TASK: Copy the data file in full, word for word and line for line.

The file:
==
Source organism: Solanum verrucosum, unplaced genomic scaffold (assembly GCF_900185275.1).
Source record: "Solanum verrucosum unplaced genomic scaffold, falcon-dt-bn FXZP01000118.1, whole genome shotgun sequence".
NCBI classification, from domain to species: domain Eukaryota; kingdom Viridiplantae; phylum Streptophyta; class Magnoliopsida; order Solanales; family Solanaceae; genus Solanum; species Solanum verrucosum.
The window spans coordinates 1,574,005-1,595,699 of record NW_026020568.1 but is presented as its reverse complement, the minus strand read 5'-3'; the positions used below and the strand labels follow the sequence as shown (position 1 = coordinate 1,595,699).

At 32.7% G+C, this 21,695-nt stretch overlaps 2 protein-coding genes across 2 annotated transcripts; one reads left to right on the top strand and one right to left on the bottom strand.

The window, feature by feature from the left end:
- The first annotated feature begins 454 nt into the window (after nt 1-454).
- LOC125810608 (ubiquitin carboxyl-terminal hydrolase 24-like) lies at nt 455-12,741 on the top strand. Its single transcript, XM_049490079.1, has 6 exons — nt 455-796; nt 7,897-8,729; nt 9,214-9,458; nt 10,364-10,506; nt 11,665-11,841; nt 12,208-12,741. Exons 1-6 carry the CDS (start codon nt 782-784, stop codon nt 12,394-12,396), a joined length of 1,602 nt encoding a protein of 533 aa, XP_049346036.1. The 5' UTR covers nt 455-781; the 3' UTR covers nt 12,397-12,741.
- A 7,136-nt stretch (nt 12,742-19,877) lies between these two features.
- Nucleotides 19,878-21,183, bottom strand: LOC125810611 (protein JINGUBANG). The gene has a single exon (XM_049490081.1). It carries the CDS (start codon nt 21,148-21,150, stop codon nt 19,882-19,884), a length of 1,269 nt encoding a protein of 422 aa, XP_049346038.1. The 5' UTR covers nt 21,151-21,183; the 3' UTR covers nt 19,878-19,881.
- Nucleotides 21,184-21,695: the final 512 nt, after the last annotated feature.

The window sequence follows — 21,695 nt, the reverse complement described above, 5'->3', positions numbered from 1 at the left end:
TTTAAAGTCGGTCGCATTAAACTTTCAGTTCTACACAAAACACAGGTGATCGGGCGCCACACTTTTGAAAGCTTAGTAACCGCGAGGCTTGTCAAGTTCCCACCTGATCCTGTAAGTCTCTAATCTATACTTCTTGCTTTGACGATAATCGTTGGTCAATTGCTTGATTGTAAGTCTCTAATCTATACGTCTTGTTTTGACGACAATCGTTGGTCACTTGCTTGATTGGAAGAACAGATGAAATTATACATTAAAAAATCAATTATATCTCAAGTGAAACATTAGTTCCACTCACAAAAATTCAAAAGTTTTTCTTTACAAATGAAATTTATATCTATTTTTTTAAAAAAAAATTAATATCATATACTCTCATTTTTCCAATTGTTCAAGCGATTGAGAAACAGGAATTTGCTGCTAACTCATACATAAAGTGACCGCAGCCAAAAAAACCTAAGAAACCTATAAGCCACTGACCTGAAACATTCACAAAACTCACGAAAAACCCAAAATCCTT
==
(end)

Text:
Source organism: Solanum verrucosum, unplaced genomic scaffold (assembly GCF_900185275.1).
Source record: "Solanum verrucosum unplaced genomic scaffold, falcon-dt-bn FXZP01000118.1, whole genome shotgun sequence".
NCBI classification, from domain to species: domain Eukaryota; kingdom Viridiplantae; phylum Streptophyta; class Magnoliopsida; order Solanales; family Solanaceae; genus Solanum; species Solanum verrucosum.
The window spans coordinates 1,574,005-1,595,699 of record NW_026020568.1 but is presented as its reverse complement, the minus strand read 5'-3'; the positions used below and the strand labels follow the sequence as shown (position 1 = coordinate 1,595,699).

At 32.7% G+C, this 21,695-nt stretch overlaps 2 protein-coding genes across 2 annotated transcripts; one reads left to right on the top strand and one right to left on the bottom strand.

The window, feature by feature from the left end:
- The first annotated feature begins 454 nt into the window (after nt 1-454).
- LOC125810608 (ubiquitin carboxyl-terminal hydrolase 24-like) lies at nt 455-12,741 on the top strand. Its single transcript, XM_049490079.1, has 6 exons — nt 455-796; nt 7,897-8,729; nt 9,214-9,458; nt 10,364-10,506; nt 11,665-11,841; nt 12,208-12,741. Exons 1-6 carry the CDS (start codon nt 782-784, stop codon nt 12,394-12,396), a joined length of 1,602 nt encoding a protein of 533 aa, XP_049346036.1. The 5' UTR covers nt 455-781; the 3' UTR covers nt 12,397-12,741.
- A 7,136-nt stretch (nt 12,742-19,877) lies between these two features.
- Nucleotides 19,878-21,183, bottom strand: LOC125810611 (protein JINGUBANG). The gene has a single exon (XM_049490081.1). It carries the CDS (start codon nt 21,148-21,150, stop codon nt 19,882-19,884), a length of 1,269 nt encoding a protein of 422 aa, XP_049346038.1. The 5' UTR covers nt 21,151-21,183; the 3' UTR covers nt 19,878-19,881.
- Nucleotides 21,184-21,695: the final 512 nt, after the last annotated feature.

The window sequence follows — 21,695 nt, the reverse complement described above, 5'->3', positions numbered from 1 at the left end:
TTTAAAGTCGGTCGCATTAAACTTTCAGTTCTACACAAAACACAGGTGATCGGGCGCCACACTTTTGAAAGCTTAGTAACCGCGAGGCTTGTCAAGTTCCCACCTGATCCTGTAAGTCTCTAATCTATACTTCTTGCTTTGACGATAATCGTTGGTCAATTGCTTGATTGTAAGTCTCTAATCTATACGTCTTGTTTTGACGACAATCGTTGGTCACTTGCTTGATTGGAAGAACAGATGAAATTATACATTAAAAAATCAATTATATCTCAAGTGAAACATTAGTTCCACTCACAAAAATTCAAAAGTTTTTCTTTACAAATGAAATTTATATCTATTTTTTTAAAAAAAAATTAATATCATATACTCTCATTTTTCCAATTGTTCAAGCGATTGAGAAACAGGAATTTGCTGCTAACTCATACATAAAGTGACCGCAGCCAAAAAAACCTAAGAAACCTATAAGCCACTGACCTGAAACATTCACAAAACTCACGAAAAACCCAAAATCCTT